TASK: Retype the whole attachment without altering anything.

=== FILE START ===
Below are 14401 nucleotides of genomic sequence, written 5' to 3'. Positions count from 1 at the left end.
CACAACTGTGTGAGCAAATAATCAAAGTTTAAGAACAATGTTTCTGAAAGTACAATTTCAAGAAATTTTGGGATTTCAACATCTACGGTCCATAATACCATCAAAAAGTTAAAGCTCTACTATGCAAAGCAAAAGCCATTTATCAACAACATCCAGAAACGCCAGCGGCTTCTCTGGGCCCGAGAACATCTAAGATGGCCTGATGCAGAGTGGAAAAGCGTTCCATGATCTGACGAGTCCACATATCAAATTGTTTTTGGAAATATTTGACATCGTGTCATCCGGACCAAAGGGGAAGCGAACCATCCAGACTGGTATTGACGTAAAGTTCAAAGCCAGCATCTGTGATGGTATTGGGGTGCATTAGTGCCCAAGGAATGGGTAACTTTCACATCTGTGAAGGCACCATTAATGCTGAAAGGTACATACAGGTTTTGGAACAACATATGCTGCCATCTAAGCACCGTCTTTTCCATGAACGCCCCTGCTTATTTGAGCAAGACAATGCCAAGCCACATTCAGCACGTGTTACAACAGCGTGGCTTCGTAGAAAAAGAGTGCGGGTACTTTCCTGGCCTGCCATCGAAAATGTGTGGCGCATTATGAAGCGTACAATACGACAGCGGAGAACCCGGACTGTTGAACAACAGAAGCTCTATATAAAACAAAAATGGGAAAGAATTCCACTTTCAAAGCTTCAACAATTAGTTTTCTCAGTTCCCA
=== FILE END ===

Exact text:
Below are 14401 nucleotides of genomic sequence, written 5' to 3'. Positions count from 1 at the left end.
CACAACTGTGTGAGCAAATAATCAAAGTTTAAGAACAATGTTTCTGAAAGTACAATTTCAAGAAATTTTGGGATTTCAACATCTACGGTCCATAATACCATCAAAAAGTTAAAGCTCTACTATGCAAAGCAAAAGCCATTTATCAACAACATCCAGAAACGCCAGCGGCTTCTCTGGGCCCGAGAACATCTAAGATGGCCTGATGCAGAGTGGAAAAGCGTTCCATGATCTGACGAGTCCACATATCAAATTGTTTTTGGAAATATTTGACATCGTGTCATCCGGACCAAAGGGGAAGCGAACCATCCAGACTGGTATTGACGTAAAGTTCAAAGCCAGCATCTGTGATGGTATTGGGGTGCATTAGTGCCCAAGGAATGGGTAACTTTCACATCTGTGAAGGCACCATTAATGCTGAAAGGTACATACAGGTTTTGGAACAACATATGCTGCCATCTAAGCACCGTCTTTTCCATGAACGCCCCTGCTTATTTGAGCAAGACAATGCCAAGCCACATTCAGCACGTGTTACAACAGCGTGGCTTCGTAGAAAAAGAGTGCGGGTACTTTCCTGGCCTGCCATCGAAAATGTGTGGCGCATTATGAAGCGTACAATACGACAGCGGAGAACCCGGACTGTTGAACAACAGAAGCTCTATATAAAACAAAAATGGGAAAGAATTCCACTTTCAAAGCTTCAACAATTAGTTTTCTCAGTTCCCA